A safe bet for increased revenue? Bill prefiled to allow sports betting in Kentucky

Did Kentucky hit the jackpot when the U.S. Supreme Court in May struck down a ban on sports betting?

The Bluegrass State, renowned for its horse racing industry and thirsty for new revenue streams, would seem to be a good fit to legalize sports betting in the wake of the high court’s overturning of 1992’s Professional and Amateur Sports Protection Act.

Four states – Delaware, Montana, Nevada and Oregon – approved sports betting before the federal ban went into effect, but that leaves 46 states trying to be among the first out of the gate in approving gambling on games.

At least two legislators believe Kentucky needs to go to the whip to get a bill passed that would allow betting on college and professional sports in the commonwealth.

State Sen. Julian Carroll, D-Frankfort, prefiled a bill that would legalize sports wagering and use the majority of any revenue to help prop up the state’s ailing retirement systems.

Kentucky Senate Majority Leader Damon Thayer, R-Georgetown, has been cheerleading for betting on sports, saying at a recent Sports Wagering and Impact on Horse Racing symposium: “I don’t want to be one of the last states to pass sports wagering. I want us to be one of the first 10 states to pass sports wagering, and I want it to support the horse industry.”

Thayer said bipartisan sports betting legislation will be ready to be considered when the legislative session begins Jan. 8, but Carroll’s bill is already out there, and it appears at first glance to be a boon to both state-licensed racetracks like Franklin’s Kentucky Downs and the retirement systems.

Carroll’s Bill Request 29 calls for the Kentucky Horse Racing Commission to set up regulations for sports betting at racetracks and simulcast sites. Under his proposal, an initial sports wagering license would cost $250,000 and annual renewals would be $25,000. The bill calls for a 3 percent excise tax on each bet.

License fees and wagering taxes would go into a sports wagering distribution trust fund, with 60 percent of the money going to the nonhazardous funds of the Kentucky Employees Retirement System and the Kentucky Teachers Retirement System. Another 30 percent would go to the Kentucky Educational Excellence Scholarship fund, and the remaining 10 percent would be deposited in the Kentucky Thoroughbred Development Fund.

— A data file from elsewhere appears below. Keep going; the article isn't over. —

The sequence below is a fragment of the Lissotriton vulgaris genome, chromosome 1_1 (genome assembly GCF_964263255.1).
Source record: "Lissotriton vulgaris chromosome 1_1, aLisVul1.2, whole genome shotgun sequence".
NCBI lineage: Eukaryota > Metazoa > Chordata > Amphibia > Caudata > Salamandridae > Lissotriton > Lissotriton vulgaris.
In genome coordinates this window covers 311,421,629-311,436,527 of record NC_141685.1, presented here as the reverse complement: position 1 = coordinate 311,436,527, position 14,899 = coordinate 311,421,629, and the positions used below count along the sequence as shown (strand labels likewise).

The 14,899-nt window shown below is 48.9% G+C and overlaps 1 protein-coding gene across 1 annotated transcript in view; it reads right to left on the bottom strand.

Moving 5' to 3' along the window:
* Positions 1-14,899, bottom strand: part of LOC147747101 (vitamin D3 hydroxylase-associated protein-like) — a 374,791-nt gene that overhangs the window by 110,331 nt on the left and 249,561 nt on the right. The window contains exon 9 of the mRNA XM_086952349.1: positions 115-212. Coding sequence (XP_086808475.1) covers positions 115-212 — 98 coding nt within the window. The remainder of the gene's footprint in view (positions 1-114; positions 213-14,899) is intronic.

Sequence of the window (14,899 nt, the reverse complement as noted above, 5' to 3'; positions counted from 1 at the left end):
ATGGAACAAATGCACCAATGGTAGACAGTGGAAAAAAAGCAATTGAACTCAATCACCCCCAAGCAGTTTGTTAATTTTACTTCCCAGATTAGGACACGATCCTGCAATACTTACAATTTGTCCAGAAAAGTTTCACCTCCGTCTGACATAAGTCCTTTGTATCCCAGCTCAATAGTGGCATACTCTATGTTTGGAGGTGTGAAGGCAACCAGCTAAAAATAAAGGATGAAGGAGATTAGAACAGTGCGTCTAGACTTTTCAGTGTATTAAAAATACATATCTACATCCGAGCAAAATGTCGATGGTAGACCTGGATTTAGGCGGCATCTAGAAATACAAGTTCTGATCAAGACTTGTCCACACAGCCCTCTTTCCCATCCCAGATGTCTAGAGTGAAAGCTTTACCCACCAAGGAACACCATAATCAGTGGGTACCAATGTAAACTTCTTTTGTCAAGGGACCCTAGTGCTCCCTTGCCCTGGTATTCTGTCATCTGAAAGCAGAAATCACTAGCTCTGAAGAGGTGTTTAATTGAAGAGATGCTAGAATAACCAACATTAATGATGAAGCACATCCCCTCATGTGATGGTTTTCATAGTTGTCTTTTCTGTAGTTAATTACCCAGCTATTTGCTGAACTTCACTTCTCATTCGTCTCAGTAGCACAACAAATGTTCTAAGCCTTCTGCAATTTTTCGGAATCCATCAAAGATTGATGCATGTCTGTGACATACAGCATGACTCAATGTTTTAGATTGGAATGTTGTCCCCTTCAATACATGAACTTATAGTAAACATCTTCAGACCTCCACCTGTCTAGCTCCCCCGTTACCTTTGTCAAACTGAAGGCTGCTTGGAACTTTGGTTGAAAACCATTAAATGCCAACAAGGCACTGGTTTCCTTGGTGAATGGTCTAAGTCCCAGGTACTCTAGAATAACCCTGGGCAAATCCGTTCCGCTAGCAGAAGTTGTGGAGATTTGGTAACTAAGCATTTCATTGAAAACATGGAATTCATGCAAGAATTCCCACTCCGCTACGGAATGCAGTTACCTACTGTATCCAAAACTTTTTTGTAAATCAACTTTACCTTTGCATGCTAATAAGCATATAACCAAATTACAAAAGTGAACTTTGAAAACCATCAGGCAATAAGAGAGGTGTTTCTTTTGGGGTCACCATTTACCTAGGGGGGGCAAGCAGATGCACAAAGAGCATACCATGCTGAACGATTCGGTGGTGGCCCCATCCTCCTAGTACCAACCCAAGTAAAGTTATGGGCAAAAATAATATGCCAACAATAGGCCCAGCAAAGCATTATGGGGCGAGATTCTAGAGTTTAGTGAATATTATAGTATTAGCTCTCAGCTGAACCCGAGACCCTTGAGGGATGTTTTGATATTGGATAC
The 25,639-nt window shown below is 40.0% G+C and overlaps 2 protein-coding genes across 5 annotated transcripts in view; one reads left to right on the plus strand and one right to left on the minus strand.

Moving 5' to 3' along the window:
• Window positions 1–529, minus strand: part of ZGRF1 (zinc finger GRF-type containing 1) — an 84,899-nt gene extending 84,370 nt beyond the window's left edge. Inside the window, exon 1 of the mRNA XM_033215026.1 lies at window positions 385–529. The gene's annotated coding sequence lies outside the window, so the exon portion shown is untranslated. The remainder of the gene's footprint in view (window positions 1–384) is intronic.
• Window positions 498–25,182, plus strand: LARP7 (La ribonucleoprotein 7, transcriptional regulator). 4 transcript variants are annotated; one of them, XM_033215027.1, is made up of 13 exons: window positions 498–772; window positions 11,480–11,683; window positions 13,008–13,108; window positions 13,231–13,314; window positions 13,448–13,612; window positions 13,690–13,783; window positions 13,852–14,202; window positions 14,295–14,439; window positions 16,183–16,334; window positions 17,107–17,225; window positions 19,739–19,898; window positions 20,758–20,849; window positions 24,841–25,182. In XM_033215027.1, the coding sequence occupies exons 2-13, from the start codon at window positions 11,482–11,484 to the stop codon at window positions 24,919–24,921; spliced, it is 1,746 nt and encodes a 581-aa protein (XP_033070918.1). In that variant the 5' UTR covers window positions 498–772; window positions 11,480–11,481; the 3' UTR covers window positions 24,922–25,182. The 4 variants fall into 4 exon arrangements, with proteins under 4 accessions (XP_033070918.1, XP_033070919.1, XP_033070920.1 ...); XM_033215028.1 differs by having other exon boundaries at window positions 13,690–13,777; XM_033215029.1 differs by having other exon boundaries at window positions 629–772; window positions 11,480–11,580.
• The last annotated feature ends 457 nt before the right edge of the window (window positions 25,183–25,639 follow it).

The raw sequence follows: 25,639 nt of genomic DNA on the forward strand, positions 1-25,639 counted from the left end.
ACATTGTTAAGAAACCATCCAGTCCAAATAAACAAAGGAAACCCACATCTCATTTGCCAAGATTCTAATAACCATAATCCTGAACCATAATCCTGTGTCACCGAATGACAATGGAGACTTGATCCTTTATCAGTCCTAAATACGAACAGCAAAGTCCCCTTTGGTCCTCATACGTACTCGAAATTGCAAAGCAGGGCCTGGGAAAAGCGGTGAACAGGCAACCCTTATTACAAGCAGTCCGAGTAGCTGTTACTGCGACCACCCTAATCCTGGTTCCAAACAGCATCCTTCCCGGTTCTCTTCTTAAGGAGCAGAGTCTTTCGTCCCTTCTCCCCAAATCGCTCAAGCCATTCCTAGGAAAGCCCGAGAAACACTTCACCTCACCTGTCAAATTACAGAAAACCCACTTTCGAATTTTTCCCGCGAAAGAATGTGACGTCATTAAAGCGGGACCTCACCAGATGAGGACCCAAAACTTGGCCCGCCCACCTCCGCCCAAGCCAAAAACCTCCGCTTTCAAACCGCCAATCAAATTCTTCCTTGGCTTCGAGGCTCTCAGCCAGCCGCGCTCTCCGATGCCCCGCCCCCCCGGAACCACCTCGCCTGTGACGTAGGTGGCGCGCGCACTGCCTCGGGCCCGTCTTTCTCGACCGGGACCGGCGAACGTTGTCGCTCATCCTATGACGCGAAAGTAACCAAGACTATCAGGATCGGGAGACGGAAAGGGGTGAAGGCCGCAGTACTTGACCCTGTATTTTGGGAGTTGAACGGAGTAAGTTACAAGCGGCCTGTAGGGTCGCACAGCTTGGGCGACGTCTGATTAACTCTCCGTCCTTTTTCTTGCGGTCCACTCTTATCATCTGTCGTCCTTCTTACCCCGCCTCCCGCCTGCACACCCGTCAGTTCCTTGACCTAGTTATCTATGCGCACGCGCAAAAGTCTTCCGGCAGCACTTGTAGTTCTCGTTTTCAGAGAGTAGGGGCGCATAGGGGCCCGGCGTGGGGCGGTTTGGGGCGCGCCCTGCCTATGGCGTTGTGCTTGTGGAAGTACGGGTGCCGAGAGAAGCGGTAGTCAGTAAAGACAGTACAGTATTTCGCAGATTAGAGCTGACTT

Just how big of a windfall such a structure would mean for tracks like Kentucky Downs and for the state treasury is in question.

“I think it would be great for the industry, if it’s done correctly,” said Ted Nicholson, Kentucky Downs senior vice president and general manager. “If part of the money goes for (horse racing) purses, it will be beneficial for everybody.”

The recent five-day, 50-race meet at the track saw Kentucky Downs increase the amount wagered by about 20 percent over last year’s meet. Casino slot machines and terminals that allow betting on replays of past races have allowed Kentucky Downs to boost its purses each year.

Still, Nicholson is intrigued by the idea of having fans of the Hilltoppers, Wildcats and Cardinals come to Kentucky Downs to watch the games and place bets on their favorite team.

“If nothing else, it would be great for increasing traffic,” he said. “But I have no idea what revenue it would generate. Sports wagering is hard to quantify because there’s so much illegal betting going on.”

That is backed up by figures from the American Gaming Association, which estimates that illegal sports betting revenues are about $380 billion annually throughout the United States. That dwarfs the $35 billion that casinos and lotteries bring in annually, leading one horse racing proponent to also advocate for sports betting.

“We all see the great potential that sports wagering can bring to the state,” said Elizabeth Jensen, executive vice president of the Kentucky Equine Education Project. “Currently, Kentucky’s horse racing industry is unparalleled in nearly every metric when compared to other states. Not only could sports wagering benefit the state financially, but it can also be done in a way that will preserve and grow the success that horse racing has seen in this state over the last decade.”

Proponents of sports betting point to the experience of New Jersey, which started allowing wagers on sporting events shortly after the Supreme Court ruling.

New Jersey’s gambling law includes an 8.5 percent tax on in-person wagers and a 13 percent tax on bets made online. The state’s gamblers anted up $95 million for bets on sporting events in August, fueling one of the biggest monthly revenue increases in decades for Atlantic City’s casinos.

Despite the potential revenue boost New Jersey’s experience hints at, one local state legislator is cautious.

State Rep. Wilson Stone, D-Scottsville, acknowledges that the state has “legitimate revenue needs,” but he isn’t sure sports betting is the answer.

“I don’t have a strong opinion on whether or not we should move forward (with sports betting),” Stone said. “The Supreme Court case opened the gates, and I suspect many states will move forward with it. But I don’t know if it will move quickly in Kentucky or not.”

At Kentucky Downs, where the majority of the revenue comes from Tennessee bettors, Nicholson cautions against being too cautious in implementing sports betting now that other states are rushing to legalize.

“You don’t want to be the last one to the party,” he said.

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